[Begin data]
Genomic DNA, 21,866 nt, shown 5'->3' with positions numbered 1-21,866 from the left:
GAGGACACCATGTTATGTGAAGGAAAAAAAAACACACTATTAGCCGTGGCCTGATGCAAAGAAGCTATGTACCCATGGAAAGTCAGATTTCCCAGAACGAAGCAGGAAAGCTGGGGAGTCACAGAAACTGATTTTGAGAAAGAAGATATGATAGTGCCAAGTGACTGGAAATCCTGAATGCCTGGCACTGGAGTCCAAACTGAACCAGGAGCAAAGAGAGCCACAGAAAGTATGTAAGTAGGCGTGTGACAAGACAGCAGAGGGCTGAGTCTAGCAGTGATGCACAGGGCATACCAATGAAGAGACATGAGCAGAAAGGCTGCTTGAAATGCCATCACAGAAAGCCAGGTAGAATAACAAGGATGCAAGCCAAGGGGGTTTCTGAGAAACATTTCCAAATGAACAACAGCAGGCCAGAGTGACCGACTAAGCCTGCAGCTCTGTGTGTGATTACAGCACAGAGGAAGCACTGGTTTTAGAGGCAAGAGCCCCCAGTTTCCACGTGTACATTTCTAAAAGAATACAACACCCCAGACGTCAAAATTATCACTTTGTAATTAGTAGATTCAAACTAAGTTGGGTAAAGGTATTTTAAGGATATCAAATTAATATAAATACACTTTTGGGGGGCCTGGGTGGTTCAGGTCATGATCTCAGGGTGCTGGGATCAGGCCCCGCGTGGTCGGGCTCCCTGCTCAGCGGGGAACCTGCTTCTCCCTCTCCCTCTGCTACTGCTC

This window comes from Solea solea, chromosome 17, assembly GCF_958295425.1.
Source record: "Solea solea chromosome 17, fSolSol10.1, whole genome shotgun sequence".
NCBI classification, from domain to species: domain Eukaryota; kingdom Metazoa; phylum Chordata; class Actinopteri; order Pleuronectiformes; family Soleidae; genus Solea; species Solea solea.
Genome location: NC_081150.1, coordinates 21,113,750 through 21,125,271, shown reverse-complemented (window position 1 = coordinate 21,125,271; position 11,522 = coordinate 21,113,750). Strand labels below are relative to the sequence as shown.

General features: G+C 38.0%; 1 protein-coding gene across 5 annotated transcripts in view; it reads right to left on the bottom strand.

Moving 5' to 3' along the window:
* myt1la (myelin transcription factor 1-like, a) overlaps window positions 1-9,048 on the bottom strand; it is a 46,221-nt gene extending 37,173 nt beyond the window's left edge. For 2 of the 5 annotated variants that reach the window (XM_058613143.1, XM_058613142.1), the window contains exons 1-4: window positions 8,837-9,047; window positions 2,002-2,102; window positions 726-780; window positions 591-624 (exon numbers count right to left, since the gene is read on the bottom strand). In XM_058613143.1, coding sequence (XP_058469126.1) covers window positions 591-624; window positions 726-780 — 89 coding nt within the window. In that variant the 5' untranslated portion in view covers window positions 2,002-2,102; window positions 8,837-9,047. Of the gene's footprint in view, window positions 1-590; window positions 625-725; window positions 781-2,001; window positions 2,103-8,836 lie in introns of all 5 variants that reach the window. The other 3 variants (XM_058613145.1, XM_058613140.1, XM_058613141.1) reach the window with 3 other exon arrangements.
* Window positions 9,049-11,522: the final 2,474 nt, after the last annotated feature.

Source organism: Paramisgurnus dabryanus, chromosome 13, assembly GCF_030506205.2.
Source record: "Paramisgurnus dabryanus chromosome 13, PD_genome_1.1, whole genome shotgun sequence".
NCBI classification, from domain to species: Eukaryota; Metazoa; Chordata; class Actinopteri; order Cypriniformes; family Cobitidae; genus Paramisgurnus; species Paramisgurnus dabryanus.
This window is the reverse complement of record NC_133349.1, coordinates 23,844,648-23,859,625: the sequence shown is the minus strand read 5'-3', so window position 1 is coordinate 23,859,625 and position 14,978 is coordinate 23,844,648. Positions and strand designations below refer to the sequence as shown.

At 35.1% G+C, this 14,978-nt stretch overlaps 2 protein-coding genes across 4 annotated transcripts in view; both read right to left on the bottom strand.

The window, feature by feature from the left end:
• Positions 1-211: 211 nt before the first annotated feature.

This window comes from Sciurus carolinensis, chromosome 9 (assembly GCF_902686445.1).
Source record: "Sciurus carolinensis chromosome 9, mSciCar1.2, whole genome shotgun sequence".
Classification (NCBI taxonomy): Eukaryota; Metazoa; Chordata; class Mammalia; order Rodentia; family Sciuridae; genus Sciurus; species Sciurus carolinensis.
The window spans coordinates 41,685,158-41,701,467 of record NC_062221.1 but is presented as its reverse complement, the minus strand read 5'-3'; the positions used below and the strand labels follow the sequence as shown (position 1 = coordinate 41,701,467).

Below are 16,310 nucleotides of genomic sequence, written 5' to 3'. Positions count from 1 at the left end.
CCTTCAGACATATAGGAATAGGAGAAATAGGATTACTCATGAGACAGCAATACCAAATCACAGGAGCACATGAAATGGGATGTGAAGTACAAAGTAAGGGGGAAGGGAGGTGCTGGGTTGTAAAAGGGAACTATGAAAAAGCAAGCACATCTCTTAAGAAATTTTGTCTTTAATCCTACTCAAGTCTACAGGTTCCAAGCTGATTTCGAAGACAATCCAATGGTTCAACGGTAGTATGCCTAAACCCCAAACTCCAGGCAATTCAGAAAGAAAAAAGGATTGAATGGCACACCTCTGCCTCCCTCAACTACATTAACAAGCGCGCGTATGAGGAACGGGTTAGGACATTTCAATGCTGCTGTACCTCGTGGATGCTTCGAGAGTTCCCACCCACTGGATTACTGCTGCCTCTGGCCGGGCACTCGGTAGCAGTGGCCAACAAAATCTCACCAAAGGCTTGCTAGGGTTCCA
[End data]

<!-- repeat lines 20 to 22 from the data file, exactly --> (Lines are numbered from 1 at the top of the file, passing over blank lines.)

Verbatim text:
Classification (NCBI taxonomy): Eukaryota; Metazoa; Chordata; class Mammalia; order Rodentia; family Sciuridae; genus Sciurus; species Sciurus carolinensis.
The window spans coordinates 41,685,158-41,701,467 of record NC_062221.1 but is presented as its reverse complement, the minus strand read 5'-3'; the positions used below and the strand labels follow the sequence as shown (position 1 = coordinate 41,701,467).

Below are 16,310 nucleotides of genomic sequence, written 5' to 3'. Positions count from 1 at the left end.